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Thread: Newb handloader - Crimp and seat at same time or in separate steps?

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    Default Newb handloader - Crimp and seat at same time or in separate steps?

    Hi,

    I'm not really new to handloading, having hand loaded a lot for my S&W 500 ...but for the 500, I always did the crimping and seating in two separate steps, e.g. seat a bullet in each case, then separately crimp each one. The "trial and error" nature of seating and crimping in a single step scared me away from doing it that way. But now I'm about to build a bunch of .38 Spl and .357 Mag rounds, and a crimp is recommended. My Redding die set comes with a profile crimp that I plan to use. OK ...my question:

    As I understand it, the 'perfect' adjustment on the die slides the bullet the last few thousandths into the case right as the die forces the crimp on the case, kind of in unison, right? I wouldn't mind saving the extra step if this isn't too hard to set up, results in accurate LOAs, and has no downside risks in things like accuracy. I'm writing here to get feedback on why it might be better to seat and crimp in a single action, or to seat and crimp separately like I'm used to doing. I read in another forum that the Redding Profile Crimp does indeed shorten the LOA as it crimps, even if the bullet was seated to the correct LOA prior to crimping ...you have to back off the seater so it seats slightly long, and tune the seating until the crimping produces the correct LOA. Someone else said that doing the 2 steps separately improves accuracy. I'm confused ...Got many experts here ...what do you recommend??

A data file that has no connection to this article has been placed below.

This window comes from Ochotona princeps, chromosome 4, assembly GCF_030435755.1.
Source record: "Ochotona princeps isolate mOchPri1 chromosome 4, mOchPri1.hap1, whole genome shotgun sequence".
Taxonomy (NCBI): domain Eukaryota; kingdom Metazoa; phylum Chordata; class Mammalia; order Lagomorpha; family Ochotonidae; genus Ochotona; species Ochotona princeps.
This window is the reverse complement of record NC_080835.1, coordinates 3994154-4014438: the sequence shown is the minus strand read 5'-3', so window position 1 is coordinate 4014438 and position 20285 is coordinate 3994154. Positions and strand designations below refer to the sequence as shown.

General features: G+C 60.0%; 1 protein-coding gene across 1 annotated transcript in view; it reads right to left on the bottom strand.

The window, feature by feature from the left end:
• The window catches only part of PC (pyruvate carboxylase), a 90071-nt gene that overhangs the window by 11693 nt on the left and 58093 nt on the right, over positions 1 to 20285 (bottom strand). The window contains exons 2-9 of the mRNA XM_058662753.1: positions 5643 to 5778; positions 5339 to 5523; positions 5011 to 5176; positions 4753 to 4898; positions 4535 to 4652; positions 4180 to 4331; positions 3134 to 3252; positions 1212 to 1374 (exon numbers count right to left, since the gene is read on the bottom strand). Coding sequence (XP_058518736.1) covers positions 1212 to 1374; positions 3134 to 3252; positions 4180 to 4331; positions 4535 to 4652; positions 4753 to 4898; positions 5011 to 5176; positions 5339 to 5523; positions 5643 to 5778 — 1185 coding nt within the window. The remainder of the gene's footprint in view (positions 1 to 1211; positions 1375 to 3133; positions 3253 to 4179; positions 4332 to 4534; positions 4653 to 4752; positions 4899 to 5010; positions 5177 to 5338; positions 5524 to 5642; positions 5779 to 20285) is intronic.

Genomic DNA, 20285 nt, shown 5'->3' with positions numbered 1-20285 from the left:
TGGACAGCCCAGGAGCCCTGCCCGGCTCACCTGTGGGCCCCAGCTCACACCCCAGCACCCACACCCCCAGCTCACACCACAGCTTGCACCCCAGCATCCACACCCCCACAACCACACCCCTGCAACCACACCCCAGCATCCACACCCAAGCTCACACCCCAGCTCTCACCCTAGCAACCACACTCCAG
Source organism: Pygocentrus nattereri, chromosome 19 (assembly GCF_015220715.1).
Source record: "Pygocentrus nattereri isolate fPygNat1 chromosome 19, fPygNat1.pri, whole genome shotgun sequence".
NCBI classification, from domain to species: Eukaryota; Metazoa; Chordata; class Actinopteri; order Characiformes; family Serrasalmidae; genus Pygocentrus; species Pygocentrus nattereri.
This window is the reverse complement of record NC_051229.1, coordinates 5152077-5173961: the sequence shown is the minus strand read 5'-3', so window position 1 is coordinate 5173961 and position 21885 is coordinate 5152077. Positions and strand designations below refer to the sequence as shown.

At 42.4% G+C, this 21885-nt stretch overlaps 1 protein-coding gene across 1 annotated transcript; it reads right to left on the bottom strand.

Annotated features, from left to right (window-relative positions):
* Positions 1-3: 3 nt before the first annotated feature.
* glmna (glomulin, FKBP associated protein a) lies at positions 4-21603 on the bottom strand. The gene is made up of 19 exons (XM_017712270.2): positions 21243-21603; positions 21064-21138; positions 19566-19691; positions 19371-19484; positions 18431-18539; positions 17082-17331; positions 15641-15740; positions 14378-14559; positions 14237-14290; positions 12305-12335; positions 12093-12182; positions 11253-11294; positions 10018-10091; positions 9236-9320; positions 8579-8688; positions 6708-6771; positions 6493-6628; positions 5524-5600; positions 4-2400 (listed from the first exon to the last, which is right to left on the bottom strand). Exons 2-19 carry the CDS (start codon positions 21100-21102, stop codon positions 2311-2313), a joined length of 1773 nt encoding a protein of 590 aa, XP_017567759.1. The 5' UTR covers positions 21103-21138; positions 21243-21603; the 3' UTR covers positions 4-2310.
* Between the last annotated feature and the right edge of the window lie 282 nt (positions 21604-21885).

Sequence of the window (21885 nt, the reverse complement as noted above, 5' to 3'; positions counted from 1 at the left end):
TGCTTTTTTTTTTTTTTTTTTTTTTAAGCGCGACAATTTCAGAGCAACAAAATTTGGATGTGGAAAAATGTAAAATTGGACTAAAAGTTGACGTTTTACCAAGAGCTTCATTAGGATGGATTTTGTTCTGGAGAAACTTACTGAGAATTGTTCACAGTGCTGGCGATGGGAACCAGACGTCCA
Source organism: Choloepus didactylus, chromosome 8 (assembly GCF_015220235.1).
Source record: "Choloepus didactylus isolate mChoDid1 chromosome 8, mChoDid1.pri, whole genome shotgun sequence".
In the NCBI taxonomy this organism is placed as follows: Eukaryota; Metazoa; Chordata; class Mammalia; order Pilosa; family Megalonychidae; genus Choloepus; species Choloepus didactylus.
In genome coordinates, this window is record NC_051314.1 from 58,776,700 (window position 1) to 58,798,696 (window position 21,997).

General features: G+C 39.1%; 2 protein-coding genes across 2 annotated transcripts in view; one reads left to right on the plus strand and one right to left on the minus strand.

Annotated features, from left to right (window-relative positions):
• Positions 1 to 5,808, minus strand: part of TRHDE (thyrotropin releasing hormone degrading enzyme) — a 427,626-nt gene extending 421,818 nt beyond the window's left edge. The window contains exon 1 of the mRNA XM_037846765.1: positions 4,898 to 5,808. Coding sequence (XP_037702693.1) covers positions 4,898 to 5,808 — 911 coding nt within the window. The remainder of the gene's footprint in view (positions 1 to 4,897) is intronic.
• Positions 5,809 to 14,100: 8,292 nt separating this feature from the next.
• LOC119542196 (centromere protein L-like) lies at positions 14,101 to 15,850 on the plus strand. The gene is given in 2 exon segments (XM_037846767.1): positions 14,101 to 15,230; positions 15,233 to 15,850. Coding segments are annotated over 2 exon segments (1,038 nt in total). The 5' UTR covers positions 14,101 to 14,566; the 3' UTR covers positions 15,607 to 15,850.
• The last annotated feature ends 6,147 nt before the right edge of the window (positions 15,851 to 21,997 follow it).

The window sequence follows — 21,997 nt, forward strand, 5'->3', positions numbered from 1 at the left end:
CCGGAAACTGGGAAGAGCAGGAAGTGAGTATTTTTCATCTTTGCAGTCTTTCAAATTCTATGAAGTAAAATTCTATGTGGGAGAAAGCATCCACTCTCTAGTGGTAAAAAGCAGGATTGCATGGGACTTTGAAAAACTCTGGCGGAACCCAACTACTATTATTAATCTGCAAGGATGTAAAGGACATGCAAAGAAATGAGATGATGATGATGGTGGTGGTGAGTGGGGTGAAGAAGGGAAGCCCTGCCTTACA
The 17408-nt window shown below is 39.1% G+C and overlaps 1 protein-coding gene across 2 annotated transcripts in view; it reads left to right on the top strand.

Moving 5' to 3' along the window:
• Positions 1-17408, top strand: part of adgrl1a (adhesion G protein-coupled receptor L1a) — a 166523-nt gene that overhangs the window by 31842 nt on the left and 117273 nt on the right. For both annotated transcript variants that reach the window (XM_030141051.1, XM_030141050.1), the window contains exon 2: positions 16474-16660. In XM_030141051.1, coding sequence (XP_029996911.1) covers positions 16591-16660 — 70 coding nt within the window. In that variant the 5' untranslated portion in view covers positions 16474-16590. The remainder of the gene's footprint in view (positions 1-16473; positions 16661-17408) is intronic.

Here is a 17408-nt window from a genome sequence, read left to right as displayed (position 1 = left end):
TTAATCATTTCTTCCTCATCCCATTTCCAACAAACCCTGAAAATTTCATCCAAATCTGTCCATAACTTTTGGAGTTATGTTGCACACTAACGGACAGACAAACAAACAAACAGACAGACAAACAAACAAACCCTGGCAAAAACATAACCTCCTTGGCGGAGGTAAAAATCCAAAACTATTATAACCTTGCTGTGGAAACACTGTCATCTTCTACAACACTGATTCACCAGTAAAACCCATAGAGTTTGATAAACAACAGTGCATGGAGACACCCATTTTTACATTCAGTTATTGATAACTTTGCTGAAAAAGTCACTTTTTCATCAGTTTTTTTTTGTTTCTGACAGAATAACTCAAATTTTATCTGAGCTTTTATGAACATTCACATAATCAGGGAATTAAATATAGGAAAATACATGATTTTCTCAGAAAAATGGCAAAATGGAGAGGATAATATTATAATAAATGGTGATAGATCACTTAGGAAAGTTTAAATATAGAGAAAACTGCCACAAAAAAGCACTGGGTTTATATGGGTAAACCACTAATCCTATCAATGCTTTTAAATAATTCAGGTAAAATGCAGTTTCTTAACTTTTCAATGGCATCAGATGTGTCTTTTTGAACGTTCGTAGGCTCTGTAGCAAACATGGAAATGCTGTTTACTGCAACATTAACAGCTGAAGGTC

Brian

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    Supporting Member iofthetaiga's Avatar
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    Are you going to load cast or jacketed bullets? How important is accuracy to you? If loading cast, better accuracy can be had by seating and crimping as separate functions. Seating and crimping cast bullets is one step tends to shave lead and/or deform the bullet slightly which decreases accuracy and increases potential for barrel leading.

    The Redding Profile crimp die is my favorite die for crimping cast bullets; it only crimps, it doesn't seat. Any crimp die, regardless of whether it's a crimp only or crimp/seat die, shortens LOA ever so slightly by virtue of the fact that crimping shortens the case slightly.

    If you're using jacketed bullets, you can generally seat and crimp in one step without significant concern for damage to the bullet.
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    I've never seen any downsides to crimping along with the seating, (using a die that does both), No matter what kinda bullets I've loaded. if you shave lead, bell the case mouth, or use Gas Check bullets, or both.

    To do it in separate steps, using a die that does both, requires you to back off on the seating stem after you've seated the bullet, and readjust the body, for crimping. That means you hafta do a lot of unnecessary adjusting, every time you load a batch, and every time you make a boo-boo, and need to do something over again. It's better to adjust the die ONCE, so the loads are always the same.

    I load my 38 Spec using a die that seats and crimps at the same time, and adjusted properly to do THAT.

    With my 357 and 44 Mags. I use the Lee Factory Crimp die, which is a separate die, in a Separate Operation.

    Separate die, separate operation.

    Regular, Combo die, same operation.

    For me, the determining factor is what kind of die is being used, not some perception of better accuracy.

    "As I understand it, the 'perfect' adjustment on the die slides the bullet the last few thousandths into the case right as the die forces the crimp on the case, kind of in unison, right?" (( YES, that is correct. You are not shortening the OAL per se. )) ((It's just that some folks don't have the patience or understanding to adjust such a die properly.))

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    I always do separate steps if I crimp.